Asset Based Loan


An asset-based loan is a loan, often for a short term, secured by a company's assets. Real estate, accounts receivable (A/R), inventory, and equipment are typical assets used to back the loan. The loan may be backed by a single category of assets or some combination of assets, for instance, a combination of A/R and equipment.

Typical borrower

Asset-based lending is a term more frequently used in conjunction with commercial real estate financing as opposed to simply hard money which is used for residential as well as commercial finance. Asset-based lending is not necessarily hard money or bridge financing. Hard money is for problem credit, and bridge for short term, hence the phrase "bridge". Instead, asset-based lending for commercial property sometimes actually includes more than real estate. It can include accounts receivable, equipment, patents and other business assets. The below comments are accurate when the term is used in conjunction with residential finance, but not reflective of commercial finance. Asset based lending is used with all size companies and can allow an asset-rich corporation to receive financing when they are experiencing a need for growth or have not met standard liquidity or credit requirements. They do not always pay a higher rate of interest.

True asset based or "equity based" lending is easier to obtain for borrowers who do not conform to typical lending standards.

  • They may have no, little or terrible credit.
  • They may have little income to support the payments, and may need to rely on the loan itself to pay back the lender until the property is either sold, refinanced, or their income resumes.
  • They may also have little or no down payment on a large commercial purchase transaction, as would otherwise be required, because they are buying it under value.
  • They may have struck a deal with the seller to lend them the remaining balance of the purchase price, not covered by the first position mortgage.

Loan terms

Percentage of appraised value

Asset based lenders typically limit the loans to a 50% or 65% loan to value ratio or "LTV". For example: If the appraisal is valued at $1,000,000.00 a lender might lend between $500,000.00 and $650,000.00.

A borrower is more likely to default with little or no down payment, and has little invested, making it easier to "walk away" from the deal if it does not go well. In the event of a default resulting in a foreclosure, the first lien position lender is entitled to repayment first, out of the proceeds of the sale. Exceptions may occur in the event of a "short sale", where the property is overvalued and actually sells for less, and does not cover the loan. The lender can then sue the borrower for the remaining balance if it can be obtained. An asset-based lender knows that and usually will feel content that at an average 60% LTV they have enough equity to use to cover any expenses incurred in the event of a default.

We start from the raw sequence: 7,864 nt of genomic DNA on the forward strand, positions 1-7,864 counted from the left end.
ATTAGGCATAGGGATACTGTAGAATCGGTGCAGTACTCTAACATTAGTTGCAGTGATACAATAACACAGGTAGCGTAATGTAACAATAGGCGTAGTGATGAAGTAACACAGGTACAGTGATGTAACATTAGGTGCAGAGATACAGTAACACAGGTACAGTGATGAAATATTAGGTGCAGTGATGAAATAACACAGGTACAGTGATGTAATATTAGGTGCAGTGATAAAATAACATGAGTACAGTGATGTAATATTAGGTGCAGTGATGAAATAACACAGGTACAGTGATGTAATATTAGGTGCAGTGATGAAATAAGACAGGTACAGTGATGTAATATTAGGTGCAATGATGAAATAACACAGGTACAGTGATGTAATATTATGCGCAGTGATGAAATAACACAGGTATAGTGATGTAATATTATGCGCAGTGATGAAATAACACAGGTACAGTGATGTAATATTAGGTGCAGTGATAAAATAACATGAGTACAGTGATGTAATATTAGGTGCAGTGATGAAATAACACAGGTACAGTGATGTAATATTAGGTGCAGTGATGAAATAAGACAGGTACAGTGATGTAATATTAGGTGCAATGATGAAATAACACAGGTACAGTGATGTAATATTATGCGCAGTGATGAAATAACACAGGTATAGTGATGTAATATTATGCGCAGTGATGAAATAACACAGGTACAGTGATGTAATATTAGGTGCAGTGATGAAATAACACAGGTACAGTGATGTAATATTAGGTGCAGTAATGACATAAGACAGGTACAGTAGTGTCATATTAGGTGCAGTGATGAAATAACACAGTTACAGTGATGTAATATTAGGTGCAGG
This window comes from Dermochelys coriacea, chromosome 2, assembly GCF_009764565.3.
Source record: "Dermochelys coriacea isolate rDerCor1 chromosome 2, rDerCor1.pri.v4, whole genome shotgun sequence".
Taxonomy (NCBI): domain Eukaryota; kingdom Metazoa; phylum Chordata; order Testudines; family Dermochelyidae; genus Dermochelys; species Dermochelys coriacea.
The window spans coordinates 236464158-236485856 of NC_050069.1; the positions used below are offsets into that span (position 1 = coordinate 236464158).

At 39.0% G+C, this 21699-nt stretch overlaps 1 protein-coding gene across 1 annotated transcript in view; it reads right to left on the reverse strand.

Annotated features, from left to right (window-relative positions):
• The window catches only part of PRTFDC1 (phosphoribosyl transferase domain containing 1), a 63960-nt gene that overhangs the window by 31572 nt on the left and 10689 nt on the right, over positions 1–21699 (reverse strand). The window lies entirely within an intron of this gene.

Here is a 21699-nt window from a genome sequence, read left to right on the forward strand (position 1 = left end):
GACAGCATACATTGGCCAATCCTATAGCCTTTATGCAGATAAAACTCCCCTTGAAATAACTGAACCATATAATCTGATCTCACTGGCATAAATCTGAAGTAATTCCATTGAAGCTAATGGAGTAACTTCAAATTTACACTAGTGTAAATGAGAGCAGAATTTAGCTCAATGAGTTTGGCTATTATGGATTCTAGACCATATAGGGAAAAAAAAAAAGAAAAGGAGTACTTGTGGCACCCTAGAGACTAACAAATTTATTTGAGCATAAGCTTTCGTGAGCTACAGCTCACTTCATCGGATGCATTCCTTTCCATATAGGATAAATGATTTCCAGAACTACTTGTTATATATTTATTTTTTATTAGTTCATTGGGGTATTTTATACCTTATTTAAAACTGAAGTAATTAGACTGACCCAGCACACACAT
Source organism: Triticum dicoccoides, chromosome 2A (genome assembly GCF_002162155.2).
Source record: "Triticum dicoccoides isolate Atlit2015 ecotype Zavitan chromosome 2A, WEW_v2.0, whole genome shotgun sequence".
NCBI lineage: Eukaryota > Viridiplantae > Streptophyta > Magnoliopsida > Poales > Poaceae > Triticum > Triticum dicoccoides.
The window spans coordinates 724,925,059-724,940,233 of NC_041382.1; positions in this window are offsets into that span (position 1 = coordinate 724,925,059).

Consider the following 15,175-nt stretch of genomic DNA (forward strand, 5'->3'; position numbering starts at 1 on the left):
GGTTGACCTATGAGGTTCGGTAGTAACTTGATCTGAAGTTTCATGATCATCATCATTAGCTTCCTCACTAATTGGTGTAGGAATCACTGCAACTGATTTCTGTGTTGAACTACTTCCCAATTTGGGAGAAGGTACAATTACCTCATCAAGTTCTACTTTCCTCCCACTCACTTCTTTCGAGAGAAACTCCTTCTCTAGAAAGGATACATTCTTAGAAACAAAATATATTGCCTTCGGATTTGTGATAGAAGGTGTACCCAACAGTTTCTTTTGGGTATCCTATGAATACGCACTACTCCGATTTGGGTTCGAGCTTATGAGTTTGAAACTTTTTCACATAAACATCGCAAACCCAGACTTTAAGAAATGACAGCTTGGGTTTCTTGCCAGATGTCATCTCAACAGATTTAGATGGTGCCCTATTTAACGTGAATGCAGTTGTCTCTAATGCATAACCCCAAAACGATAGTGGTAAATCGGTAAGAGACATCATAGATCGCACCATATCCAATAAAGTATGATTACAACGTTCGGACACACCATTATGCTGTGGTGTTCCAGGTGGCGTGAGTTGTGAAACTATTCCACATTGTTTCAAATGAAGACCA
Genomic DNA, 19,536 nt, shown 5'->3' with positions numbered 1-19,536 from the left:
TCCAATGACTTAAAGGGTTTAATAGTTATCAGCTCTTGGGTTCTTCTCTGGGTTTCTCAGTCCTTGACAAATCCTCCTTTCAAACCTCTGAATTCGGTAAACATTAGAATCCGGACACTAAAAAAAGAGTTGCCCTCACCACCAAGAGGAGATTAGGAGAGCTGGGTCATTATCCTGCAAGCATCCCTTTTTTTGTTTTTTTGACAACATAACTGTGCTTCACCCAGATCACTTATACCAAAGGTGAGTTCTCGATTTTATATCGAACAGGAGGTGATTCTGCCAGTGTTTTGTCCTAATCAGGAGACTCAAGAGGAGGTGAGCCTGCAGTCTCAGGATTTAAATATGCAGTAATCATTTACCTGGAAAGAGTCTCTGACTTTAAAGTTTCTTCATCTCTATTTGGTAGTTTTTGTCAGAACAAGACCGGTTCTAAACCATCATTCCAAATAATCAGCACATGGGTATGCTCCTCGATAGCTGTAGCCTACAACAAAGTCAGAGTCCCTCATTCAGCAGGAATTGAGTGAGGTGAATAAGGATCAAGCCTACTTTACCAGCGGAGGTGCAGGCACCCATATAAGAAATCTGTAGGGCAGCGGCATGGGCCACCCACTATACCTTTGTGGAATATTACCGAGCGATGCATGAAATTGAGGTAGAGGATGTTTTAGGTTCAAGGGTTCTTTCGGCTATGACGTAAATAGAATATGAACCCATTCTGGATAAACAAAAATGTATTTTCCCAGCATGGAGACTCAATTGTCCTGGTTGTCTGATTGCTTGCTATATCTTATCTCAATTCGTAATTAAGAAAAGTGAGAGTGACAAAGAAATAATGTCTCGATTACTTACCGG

These expenses would include:

  • Past due interest on the loan they have given
  • Past due property taxes on the property if the borrower has stopped paying them also
  • Lawyer's fees
  • Miscelleneous credit and collection fees associated with foreclosure.

Secondary financing

Allowing secondary financing is common on asset based lending programs. Asset based lenders may allow this, if they are content with the amount of equity remaining beyond their lien position (often first).

Some asset-based lenders will allow a second mortgage from another lender or seller to occur up to the full amount of the property's value, while others may restrict secondary financing to a specific Combined Loan To Value or "CLTV". For example while they may lend at a 50 Loan to Value Ratio of the property value, they may allow secondary financing from another party for up to the full value, otherwise stated as 100 Combined Loan To Value Ratio. They may in some cases require that the borrower have at least 5% or more of their own funds, which would be expressed as a CLTV of 95. That would allow for up to 45% of the value to be financed by a secondary lender. The secondary lender is at a higher risk. A seller might take the chance in order to facilitate the sale of his property quickly and/or at full price.


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